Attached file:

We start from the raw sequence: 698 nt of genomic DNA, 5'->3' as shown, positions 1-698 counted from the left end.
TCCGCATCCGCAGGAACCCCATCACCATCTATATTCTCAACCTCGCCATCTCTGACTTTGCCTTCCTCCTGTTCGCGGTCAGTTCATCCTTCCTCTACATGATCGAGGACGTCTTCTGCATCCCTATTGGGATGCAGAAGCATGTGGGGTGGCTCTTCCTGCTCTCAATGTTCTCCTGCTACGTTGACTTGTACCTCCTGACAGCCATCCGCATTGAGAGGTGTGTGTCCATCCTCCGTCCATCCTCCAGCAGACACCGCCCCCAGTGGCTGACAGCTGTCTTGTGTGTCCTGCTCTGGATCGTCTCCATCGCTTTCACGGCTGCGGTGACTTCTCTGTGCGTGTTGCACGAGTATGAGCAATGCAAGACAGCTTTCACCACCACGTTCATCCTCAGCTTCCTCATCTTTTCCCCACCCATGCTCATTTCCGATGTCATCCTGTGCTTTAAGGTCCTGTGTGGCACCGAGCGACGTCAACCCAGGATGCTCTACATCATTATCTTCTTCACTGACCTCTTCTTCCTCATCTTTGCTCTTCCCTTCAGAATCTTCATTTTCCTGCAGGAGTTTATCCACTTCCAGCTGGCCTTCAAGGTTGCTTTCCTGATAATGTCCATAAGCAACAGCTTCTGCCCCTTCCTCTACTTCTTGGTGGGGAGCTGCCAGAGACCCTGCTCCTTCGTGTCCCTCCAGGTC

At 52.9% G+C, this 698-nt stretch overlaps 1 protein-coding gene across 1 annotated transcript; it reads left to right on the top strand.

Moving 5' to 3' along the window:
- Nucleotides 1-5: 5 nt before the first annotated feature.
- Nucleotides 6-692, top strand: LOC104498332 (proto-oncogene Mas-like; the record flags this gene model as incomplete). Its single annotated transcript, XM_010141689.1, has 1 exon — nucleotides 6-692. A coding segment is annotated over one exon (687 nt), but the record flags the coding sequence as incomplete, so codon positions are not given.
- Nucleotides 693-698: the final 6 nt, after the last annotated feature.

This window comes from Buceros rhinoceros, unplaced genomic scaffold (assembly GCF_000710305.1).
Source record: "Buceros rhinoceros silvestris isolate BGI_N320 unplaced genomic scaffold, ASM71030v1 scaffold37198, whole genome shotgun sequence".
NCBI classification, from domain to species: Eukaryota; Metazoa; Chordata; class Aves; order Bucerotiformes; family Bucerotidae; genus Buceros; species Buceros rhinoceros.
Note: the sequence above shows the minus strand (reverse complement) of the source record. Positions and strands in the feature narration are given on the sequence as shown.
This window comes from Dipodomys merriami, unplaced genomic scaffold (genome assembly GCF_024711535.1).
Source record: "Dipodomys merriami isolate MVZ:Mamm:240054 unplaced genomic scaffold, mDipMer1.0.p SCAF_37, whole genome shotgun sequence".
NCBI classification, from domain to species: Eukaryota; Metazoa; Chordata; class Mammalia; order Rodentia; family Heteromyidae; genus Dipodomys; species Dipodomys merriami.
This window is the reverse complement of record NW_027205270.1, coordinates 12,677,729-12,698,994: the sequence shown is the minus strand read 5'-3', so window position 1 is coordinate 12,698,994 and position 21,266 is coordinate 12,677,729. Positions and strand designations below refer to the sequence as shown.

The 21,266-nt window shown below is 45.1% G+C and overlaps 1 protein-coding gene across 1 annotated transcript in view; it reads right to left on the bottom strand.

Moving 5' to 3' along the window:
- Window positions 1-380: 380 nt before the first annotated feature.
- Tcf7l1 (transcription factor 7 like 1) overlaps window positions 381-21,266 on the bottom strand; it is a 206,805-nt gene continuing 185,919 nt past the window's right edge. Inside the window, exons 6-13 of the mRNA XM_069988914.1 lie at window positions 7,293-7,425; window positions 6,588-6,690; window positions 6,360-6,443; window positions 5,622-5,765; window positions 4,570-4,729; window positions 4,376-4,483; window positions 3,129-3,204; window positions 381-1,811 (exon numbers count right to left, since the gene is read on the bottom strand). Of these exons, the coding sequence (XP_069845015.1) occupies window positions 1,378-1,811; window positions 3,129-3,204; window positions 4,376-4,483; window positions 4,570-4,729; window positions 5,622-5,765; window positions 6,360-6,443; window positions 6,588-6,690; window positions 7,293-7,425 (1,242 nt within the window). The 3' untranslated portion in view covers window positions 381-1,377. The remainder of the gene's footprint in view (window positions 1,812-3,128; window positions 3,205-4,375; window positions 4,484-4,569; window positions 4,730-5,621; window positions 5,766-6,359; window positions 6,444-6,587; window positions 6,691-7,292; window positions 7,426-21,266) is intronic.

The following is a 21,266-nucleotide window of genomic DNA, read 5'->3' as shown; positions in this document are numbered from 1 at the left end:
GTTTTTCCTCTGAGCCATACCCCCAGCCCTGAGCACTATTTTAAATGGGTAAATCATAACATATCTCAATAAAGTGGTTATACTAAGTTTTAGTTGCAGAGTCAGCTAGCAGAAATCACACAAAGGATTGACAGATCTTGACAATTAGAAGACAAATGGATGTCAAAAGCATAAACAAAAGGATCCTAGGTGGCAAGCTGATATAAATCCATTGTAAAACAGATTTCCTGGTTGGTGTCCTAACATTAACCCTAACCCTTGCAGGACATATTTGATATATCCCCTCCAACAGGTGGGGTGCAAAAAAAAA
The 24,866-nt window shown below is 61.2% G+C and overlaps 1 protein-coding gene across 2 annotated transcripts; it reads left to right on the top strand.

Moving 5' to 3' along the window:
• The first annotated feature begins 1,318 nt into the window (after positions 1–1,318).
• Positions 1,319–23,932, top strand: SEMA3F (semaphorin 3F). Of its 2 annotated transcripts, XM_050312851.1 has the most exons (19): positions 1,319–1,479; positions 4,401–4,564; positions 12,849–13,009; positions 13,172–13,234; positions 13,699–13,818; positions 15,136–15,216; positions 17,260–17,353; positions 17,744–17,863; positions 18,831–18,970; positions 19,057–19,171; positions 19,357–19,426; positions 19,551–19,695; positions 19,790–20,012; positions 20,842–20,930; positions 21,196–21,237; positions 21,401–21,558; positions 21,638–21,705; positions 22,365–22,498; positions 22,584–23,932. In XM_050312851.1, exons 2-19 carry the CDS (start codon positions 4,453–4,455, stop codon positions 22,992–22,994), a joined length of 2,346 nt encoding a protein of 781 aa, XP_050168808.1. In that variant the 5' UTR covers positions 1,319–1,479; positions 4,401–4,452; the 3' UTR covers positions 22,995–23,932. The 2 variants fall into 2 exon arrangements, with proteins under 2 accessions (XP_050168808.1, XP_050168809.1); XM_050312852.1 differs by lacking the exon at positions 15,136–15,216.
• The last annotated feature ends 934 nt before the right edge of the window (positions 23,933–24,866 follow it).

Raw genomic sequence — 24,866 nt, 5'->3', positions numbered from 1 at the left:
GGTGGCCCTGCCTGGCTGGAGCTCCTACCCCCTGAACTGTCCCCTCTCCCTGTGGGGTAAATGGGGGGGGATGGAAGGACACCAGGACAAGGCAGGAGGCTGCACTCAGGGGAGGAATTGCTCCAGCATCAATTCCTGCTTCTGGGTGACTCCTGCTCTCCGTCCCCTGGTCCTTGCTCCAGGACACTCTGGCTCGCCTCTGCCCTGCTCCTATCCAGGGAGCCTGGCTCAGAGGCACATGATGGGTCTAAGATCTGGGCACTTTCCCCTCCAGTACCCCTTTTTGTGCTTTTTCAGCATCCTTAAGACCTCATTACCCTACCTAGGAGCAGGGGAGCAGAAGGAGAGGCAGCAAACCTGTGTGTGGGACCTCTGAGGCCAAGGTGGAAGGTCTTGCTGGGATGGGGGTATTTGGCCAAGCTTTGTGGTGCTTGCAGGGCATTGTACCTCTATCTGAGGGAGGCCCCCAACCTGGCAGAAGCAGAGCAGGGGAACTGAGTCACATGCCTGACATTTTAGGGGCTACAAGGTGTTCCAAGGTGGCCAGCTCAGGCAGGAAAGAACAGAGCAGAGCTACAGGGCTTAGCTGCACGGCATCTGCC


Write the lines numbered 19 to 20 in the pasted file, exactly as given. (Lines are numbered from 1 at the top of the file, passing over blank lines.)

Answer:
- Tcf7l1 (transcription factor 7 like 1) overlaps window positions 381-21,266 on the bottom strand; it is a 206,805-nt gene continuing 185,919 nt past the window's right edge. Inside the window, exons 6-13 of the mRNA XM_069988914.1 lie at window positions 7,293-7,425; window positions 6,588-6,690; window positions 6,360-6,443; window positions 5,622-5,765; window positions 4,570-4,729; window positions 4,376-4,483; window positions 3,129-3,204; window positions 381-1,811 (exon numbers count right to left, since the gene is read on the bottom strand). Of these exons, the coding sequence (XP_069845015.1) occupies window positions 1,378-1,811; window positions 3,129-3,204; window positions 4,376-4,483; window positions 4,570-4,729; window positions 5,622-5,765; window positions 6,360-6,443; window positions 6,588-6,690; window positions 7,293-7,425 (1,242 nt within the window). The 3' untranslated portion in view covers window positions 381-1,377. The remainder of the gene's footprint in view (window positions 1,812-3,128; window positions 3,205-4,375; window positions 4,484-4,569; window positions 4,730-5,621; window positions 5,766-6,359; window positions 6,444-6,587; window positions 6,691-7,292; window positions 7,426-21,266) is intronic.

The following is a 21,266-nucleotide window of genomic DNA, read 5'->3' as shown; positions in this document are numbered from 1 at the left end: